Isn’t it incredible how quickly we intuitively sense whether someone really cares about us or not? When we engage with another human being, it is usually clear whether they regard us with respect or contempt.
Kids may be even more sensitive to this reality (or maybe they are just less distracted). I have seen students react to volunteers very differently. When they sense that a volunteer is just hunting for a new photo for their Instagram feed, instead of genuinely caring for them as an individual person, they respond hesitantly. When they sense love and respect, they light up quickly and authentically!
Three of my friends, Gigi, Aram and Sam, have each invested many weeks with our students over the years. For Sam, it has been five years. Aram has invested four years, and Gigi will return to Hope Haven her fourth time in a few months. It is obvious that they deeply care for our students, and the kids reflect love back to them.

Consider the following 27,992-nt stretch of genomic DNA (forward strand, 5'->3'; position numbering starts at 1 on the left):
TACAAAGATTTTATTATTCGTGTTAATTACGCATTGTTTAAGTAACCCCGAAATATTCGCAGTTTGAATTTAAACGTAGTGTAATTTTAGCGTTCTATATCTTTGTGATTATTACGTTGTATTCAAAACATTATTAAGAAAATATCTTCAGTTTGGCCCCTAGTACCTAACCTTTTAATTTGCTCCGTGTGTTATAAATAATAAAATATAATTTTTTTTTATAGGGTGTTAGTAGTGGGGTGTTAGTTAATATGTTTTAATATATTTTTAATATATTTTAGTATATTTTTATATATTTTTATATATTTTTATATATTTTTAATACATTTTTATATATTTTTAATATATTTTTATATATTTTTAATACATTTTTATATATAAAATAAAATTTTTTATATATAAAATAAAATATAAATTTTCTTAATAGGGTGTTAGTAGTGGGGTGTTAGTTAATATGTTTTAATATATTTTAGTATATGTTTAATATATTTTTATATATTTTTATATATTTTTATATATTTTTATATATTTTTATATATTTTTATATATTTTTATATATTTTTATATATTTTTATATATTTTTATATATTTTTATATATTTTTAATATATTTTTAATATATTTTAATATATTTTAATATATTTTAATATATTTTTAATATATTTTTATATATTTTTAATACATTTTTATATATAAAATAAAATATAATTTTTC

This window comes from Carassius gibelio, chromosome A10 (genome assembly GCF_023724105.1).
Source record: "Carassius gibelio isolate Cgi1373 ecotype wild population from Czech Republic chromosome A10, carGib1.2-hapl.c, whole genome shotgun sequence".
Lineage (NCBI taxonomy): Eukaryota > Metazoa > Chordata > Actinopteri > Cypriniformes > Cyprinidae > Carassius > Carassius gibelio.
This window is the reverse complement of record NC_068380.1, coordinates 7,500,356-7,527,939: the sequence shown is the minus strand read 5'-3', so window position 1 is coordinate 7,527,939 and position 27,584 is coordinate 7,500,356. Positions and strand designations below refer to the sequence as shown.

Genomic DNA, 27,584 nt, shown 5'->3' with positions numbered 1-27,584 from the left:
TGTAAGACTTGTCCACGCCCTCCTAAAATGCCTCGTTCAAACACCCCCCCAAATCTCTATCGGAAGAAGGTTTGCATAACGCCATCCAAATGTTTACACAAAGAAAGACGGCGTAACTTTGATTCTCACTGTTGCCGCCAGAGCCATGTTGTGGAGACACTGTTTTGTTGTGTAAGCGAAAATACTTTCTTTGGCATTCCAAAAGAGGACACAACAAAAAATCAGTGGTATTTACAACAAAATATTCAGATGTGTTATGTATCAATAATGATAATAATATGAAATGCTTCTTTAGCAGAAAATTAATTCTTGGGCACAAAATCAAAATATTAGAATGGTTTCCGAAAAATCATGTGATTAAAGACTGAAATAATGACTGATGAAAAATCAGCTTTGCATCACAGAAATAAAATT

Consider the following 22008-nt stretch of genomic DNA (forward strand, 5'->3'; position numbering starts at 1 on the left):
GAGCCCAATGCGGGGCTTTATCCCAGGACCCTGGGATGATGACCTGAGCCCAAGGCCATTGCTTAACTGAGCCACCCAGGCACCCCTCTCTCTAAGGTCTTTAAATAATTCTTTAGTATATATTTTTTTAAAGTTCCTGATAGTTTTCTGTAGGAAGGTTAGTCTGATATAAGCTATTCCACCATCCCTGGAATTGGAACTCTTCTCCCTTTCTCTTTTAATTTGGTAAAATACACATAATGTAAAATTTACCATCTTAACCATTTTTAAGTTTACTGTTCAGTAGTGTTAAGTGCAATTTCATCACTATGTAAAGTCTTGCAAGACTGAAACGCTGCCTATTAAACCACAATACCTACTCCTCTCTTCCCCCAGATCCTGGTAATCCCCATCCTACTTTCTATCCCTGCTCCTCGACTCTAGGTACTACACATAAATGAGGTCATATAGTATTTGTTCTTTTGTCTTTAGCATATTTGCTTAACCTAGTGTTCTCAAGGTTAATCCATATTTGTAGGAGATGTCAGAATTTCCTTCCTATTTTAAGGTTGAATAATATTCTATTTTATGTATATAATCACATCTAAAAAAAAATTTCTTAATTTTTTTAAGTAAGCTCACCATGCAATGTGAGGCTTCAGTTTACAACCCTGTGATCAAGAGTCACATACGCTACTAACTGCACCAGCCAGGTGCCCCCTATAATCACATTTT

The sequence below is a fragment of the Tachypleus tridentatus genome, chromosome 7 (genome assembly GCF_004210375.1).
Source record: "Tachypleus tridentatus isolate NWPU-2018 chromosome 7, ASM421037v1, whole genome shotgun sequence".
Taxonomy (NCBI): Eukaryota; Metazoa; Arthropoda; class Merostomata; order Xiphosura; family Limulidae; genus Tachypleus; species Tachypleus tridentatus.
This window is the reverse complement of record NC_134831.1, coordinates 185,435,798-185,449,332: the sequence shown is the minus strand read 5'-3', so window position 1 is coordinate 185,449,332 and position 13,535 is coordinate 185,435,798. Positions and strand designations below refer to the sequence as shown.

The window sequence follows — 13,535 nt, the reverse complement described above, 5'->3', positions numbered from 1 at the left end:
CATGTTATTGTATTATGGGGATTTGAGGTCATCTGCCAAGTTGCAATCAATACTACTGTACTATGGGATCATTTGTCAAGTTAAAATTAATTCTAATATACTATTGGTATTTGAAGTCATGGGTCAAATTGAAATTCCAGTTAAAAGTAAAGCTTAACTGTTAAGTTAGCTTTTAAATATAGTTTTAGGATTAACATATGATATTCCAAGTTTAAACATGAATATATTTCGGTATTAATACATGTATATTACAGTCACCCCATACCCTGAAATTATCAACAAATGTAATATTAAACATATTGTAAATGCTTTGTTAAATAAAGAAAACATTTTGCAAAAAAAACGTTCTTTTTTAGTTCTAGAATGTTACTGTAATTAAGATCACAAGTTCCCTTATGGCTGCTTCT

They each have their unique ways of blessing the kids. Gigi is often found handing out Polaroid photos to students and teachers—a simple gift they will treasure for years! Aram can usually be found with kids swinging on his muscular arms, filled with joy. And when Sam left the campus recently, she nearly missed her flight because of the tears of literally every one of our Primary Level Six students. She wrote each one of them an individual letter and cried with them as she left. It was an unforgettable moment to witness!
We can be empowered by God to love others when we recognize that we share the same origin. As Saint Paul said to the Athenians in Acts 17:28, “‘In him we live and move and have our being.’ As some of your own poets have said, ‘We are his offspring.’” It is helpful to pray that God will enliven us with a deep sense of respect for other people, recognizing them as fellow image-bearers of God.
I am grateful for the numerous ways that Gigi, Aram and Sam have faithfully modeled this truth with our students. May God remind us all this week that every single person we encounter is an image-bearer of God, made in the “imago Dei,” and to render them the love and respect they deserve.